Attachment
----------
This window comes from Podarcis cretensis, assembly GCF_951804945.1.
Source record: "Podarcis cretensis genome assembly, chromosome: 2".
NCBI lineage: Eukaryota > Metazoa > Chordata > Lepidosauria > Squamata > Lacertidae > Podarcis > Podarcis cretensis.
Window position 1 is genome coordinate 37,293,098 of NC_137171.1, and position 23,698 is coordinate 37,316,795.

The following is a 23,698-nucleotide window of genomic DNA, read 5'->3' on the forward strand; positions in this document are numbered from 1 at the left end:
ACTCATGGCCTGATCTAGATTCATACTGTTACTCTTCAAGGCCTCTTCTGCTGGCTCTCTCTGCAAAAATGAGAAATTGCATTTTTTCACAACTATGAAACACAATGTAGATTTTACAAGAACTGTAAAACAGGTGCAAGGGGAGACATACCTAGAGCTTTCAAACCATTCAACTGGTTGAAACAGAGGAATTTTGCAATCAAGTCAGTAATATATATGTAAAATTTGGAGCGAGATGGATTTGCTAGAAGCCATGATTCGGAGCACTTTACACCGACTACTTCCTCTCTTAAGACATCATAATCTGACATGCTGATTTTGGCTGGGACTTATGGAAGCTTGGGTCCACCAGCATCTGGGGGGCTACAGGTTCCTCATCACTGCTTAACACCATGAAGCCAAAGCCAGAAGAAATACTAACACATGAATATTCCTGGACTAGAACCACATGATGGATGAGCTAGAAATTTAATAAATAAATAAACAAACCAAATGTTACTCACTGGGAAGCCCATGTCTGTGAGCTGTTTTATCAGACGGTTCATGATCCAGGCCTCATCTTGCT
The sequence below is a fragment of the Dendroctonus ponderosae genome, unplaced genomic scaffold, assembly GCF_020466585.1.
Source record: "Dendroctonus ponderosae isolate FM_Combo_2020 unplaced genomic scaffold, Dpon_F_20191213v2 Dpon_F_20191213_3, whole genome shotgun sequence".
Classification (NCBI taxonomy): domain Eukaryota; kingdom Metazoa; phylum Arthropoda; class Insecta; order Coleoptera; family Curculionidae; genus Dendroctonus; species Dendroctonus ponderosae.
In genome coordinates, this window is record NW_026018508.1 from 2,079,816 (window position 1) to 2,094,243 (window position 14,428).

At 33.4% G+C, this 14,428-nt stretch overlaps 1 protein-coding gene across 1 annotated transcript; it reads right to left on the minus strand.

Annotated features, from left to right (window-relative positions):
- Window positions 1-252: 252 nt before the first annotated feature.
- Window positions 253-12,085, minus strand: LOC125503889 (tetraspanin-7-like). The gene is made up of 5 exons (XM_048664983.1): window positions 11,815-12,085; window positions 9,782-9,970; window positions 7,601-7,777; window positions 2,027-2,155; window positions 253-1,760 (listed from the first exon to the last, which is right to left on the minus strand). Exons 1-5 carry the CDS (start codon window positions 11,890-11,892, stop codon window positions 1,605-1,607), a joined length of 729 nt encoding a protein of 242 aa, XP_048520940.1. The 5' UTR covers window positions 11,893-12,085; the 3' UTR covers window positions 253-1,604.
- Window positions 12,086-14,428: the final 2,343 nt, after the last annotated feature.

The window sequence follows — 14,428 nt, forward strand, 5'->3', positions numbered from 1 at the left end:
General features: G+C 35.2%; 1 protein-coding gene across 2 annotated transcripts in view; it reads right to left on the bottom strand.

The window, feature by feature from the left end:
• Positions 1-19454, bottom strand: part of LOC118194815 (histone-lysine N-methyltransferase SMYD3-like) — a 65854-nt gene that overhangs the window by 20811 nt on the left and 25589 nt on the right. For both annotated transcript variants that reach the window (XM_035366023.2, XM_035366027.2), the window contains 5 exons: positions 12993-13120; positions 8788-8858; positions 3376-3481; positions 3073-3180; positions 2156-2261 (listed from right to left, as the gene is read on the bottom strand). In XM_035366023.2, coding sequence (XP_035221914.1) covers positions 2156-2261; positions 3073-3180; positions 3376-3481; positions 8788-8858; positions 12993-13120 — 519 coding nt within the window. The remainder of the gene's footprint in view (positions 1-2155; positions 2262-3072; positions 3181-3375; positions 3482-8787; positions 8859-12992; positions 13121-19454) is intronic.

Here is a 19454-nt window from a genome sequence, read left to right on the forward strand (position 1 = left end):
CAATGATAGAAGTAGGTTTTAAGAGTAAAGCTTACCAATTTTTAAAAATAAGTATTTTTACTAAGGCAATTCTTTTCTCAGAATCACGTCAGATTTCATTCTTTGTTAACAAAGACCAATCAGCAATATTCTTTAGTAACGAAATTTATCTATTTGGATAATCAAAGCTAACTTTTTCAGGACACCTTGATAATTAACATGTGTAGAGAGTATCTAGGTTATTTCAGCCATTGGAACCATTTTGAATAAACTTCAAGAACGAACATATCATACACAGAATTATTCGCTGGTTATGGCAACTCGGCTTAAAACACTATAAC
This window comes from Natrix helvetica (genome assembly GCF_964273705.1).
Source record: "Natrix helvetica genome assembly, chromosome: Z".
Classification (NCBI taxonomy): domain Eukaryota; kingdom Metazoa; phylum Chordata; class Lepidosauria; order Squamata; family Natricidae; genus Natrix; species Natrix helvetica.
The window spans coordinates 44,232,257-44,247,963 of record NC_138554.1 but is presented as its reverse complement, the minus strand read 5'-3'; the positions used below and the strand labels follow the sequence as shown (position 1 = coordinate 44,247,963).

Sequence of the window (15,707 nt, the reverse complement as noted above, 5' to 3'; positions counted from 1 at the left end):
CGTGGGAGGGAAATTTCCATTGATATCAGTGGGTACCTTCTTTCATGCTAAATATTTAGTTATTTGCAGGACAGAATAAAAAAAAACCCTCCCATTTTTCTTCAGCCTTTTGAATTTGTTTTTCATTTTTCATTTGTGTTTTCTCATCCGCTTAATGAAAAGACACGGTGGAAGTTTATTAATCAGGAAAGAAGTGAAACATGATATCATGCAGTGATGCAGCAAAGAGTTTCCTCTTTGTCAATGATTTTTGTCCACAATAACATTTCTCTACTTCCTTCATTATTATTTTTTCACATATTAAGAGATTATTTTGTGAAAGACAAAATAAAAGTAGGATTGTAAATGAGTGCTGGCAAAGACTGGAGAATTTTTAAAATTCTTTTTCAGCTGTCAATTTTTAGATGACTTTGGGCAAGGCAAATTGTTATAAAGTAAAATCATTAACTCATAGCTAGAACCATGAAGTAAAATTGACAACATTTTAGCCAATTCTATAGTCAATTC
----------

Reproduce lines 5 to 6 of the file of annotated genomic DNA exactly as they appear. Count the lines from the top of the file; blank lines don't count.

The following is a 23,698-nucleotide window of genomic DNA, read 5'->3' on the forward strand; positions in this document are numbered from 1 at the left end:
ACTCATGGCCTGATCTAGATTCATACTGTTACTCTTCAAGGCCTCTTCTGCTGGCTCTCTCTGCAAAAATGAGAAATTGCATTTTTTCACAACTATGAAACACAATGTAGATTTTACAAGAACTGTAAAACAGGTGCAAGGGGAGACATACCTAGAGCTTTCAAACCATTCAACTGGTTGAAACAGAGGAATTTTGCAATCAAGTCAGTAATATATATGTAAAATTTGGAGCGAGATGGATTTGCTAGAAGCCATGATTCGGAGCACTTTACACCGACTACTTCCTCTCTTAAGACATCATAATCTGACATGCTGATTTTGGCTGGGACTTATGGAAGCTTGGGTCCACCAGCATCTGGGGGGCTACAGGTTCCTCATCACTGCTTAACACCATGAAGCCAAAGCCAGAAGAAATACTAACACATGAATATTCCTGGACTAGAACCACATGATGGATGAGCTAGAAATTTAATAAATAAATAAACAAACCAAATGTTACTCACTGGGAAGCCCATGTCTGTGAGCTGTTTTATCAGACGGTTCATGATCCAGGCCTCATCTTGCT